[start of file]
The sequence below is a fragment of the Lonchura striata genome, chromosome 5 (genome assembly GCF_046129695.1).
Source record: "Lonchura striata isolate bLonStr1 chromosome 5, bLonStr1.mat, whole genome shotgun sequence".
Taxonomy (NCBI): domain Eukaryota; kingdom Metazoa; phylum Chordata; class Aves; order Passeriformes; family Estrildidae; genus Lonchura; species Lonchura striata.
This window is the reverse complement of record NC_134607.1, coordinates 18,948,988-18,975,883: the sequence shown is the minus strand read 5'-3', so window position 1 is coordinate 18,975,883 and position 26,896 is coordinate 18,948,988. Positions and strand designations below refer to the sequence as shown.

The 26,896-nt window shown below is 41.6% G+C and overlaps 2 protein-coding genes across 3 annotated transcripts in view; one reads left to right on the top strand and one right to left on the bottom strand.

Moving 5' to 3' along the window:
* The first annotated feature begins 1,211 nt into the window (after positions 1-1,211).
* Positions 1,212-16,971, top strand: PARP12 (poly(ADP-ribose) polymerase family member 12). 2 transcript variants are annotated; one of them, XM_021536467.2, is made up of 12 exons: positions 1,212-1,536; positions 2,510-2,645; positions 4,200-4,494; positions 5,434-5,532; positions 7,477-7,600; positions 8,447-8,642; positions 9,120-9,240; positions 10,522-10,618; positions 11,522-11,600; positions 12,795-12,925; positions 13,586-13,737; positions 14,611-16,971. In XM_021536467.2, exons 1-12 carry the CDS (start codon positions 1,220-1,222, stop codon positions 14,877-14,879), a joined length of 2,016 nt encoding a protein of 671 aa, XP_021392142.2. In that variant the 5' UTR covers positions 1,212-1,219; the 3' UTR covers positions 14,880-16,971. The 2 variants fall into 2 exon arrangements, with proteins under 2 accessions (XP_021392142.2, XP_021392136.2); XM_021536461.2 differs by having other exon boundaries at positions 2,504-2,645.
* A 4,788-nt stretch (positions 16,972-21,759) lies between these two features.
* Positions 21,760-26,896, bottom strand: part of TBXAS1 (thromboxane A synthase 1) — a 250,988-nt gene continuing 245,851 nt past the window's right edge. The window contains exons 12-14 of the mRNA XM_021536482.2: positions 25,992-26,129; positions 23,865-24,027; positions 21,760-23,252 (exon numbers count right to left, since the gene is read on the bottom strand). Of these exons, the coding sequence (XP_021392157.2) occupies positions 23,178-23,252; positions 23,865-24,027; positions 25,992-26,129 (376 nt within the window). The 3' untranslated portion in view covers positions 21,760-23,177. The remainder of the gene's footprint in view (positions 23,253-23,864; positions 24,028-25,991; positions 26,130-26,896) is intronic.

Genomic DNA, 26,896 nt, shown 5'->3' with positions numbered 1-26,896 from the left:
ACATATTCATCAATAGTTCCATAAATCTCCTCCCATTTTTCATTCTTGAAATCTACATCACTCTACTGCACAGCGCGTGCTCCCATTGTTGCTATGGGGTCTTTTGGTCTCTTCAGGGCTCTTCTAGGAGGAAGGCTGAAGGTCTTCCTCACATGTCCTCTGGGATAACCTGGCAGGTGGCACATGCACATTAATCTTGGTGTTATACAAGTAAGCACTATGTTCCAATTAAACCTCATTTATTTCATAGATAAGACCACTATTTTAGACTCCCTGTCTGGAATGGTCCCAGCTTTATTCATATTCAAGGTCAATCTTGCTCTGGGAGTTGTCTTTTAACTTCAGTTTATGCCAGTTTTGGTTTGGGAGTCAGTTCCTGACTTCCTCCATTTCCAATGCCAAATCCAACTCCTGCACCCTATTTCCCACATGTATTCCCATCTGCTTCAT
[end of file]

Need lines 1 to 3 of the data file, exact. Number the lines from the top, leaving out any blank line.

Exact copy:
The sequence below is a fragment of the Lonchura striata genome, chromosome 5 (genome assembly GCF_046129695.1).
Source record: "Lonchura striata isolate bLonStr1 chromosome 5, bLonStr1.mat, whole genome shotgun sequence".
Taxonomy (NCBI): domain Eukaryota; kingdom Metazoa; phylum Chordata; class Aves; order Passeriformes; family Estrildidae; genus Lonchura; species Lonchura striata.